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The Seat Ibiza ST has been culled. Autocar reports that production of the small estate, based on the Ibiza supermini, has been stopped due to poor sales, and the rise of the small SUV.

“Last year the B-SW registrations totalled 8,234 units, and September 2016 year-to-date shows a 3.2% increase at 6,705. However, their segment share was almost half that posted in 2009, at 1.72% of the B segment total,” said Felipe Munoz, a global automotive analyst at market research firm Jato. He added that Ibiza ST sales had dropped continuously since its 2011 peak of 2,544. Last year, only 686 were sold, and over that time its share of Seat UK overall sales fell from 13.3% to just 3.4%.

The demise of Seat’s Ibiza ST leaves the UK small wagon segment, also known in the industry as B-SW, with just the Skoda Fabia Combi and Dacia Logan MCV. Last year, Skoda and Dacia shifted 4,131 and 3,417 units of the Fabia Combi and Logan MCV respectively. Wagon versions of the Renault Clio and Peugeot 207 used to be sold in the UK.

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Munoz explained that the popularity of small SUVs is a main factor in the decline of small estates. Small SUVs have the benefits of an estate but are taller, and appear more capable and attractive to customers. There’s not big difference in price as well – the analyst pointed out that in the UK, the average price of the registered Peugeot 2008 in H1 2016 was 7.8% higher than the average price of the Ibiza ST.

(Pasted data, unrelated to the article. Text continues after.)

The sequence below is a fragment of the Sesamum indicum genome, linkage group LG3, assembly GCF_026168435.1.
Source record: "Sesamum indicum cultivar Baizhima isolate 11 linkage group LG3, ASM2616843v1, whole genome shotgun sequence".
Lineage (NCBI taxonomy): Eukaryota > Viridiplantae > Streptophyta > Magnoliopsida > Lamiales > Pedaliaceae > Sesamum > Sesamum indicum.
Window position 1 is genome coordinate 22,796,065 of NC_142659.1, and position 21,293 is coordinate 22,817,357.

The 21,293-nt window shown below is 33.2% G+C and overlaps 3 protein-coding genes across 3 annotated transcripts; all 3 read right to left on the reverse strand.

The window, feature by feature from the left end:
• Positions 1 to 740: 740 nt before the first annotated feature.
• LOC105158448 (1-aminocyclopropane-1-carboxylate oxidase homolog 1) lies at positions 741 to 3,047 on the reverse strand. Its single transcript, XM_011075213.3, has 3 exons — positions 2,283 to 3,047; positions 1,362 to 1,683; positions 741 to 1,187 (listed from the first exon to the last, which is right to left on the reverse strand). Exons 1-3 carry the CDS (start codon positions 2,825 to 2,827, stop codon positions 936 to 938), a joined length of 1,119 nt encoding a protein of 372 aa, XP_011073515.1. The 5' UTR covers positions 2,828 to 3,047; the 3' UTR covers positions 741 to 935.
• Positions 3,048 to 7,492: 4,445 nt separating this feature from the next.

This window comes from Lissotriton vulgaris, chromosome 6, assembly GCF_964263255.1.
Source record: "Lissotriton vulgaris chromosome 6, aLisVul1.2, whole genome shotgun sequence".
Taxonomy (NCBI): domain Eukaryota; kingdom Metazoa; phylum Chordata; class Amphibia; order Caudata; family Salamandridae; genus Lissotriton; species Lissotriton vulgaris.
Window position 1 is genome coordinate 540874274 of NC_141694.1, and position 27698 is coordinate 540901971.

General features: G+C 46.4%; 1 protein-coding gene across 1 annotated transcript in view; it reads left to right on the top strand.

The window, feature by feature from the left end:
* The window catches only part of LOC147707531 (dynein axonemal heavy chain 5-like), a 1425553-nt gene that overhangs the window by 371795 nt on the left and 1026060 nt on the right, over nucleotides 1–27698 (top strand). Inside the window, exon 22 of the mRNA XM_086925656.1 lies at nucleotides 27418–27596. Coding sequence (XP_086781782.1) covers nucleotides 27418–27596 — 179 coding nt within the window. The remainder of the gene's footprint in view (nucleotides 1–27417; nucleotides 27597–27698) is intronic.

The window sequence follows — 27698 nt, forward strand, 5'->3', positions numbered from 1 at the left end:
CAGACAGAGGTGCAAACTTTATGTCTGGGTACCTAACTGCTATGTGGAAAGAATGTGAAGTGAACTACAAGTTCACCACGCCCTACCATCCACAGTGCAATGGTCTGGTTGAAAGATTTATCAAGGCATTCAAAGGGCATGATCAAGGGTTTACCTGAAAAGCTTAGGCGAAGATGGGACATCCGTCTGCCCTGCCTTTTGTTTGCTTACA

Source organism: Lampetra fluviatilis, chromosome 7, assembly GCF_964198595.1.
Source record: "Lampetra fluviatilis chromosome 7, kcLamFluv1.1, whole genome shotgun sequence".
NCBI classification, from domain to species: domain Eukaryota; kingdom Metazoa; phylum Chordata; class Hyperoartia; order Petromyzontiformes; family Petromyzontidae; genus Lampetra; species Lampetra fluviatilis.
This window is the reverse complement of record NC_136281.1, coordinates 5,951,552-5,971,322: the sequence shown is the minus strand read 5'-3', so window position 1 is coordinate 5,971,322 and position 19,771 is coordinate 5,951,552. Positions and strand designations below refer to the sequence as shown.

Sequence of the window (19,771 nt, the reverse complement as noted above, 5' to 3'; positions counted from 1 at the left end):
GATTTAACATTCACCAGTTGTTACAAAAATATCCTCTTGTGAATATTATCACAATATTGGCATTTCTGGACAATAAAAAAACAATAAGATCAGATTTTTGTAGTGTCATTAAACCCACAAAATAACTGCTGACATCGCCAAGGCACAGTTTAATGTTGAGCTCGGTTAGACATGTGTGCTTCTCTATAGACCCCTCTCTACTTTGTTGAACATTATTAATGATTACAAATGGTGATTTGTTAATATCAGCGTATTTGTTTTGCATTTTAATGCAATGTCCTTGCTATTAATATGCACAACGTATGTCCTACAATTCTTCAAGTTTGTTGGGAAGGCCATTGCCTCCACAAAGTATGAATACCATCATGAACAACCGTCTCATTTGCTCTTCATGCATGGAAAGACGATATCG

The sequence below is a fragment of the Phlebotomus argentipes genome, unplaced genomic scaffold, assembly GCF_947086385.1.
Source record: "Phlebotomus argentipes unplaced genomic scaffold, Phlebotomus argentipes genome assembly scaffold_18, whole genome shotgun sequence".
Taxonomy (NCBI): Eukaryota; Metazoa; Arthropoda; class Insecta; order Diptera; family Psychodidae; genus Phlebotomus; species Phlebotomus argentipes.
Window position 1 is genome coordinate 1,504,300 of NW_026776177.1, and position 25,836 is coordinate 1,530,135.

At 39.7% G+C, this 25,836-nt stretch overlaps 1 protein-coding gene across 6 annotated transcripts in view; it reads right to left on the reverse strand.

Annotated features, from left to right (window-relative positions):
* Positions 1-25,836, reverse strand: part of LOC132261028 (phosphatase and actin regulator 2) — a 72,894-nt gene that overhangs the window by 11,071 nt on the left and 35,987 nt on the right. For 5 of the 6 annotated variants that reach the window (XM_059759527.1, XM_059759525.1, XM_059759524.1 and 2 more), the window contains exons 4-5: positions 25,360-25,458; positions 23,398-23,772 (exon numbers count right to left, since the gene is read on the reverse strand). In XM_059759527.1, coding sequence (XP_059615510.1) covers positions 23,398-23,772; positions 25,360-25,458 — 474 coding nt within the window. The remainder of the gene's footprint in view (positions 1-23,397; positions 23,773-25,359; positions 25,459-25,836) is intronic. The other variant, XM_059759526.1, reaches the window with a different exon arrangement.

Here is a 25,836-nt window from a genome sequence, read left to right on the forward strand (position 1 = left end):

The SUV killing the wagon is a general trend, and not confined to the B-segment, it is noted. “In general, the SW body type continues to lose ground in the majority of global markets. Only Italy, Germany and Northern Europe show a preference for that body type. SWs have almost disappeared from the US market, while in China and South America they are quite rare to see,” Munoz said.

A spokeswoman from Seat said that production of the Ibiza ST was stopped in May, and it was due to poor sales. This is in contrast with the Ibiza ST’s bigger sibling. The Spanish brand, when revealing the Leon facelift range last week, revealed that 35% of that C-segment model’s sales come from the Leon ST.

While wagons have their appeal, supermini-based estates have always looked slightly odd, proportionally, and we doubt that type of car will be missed by many.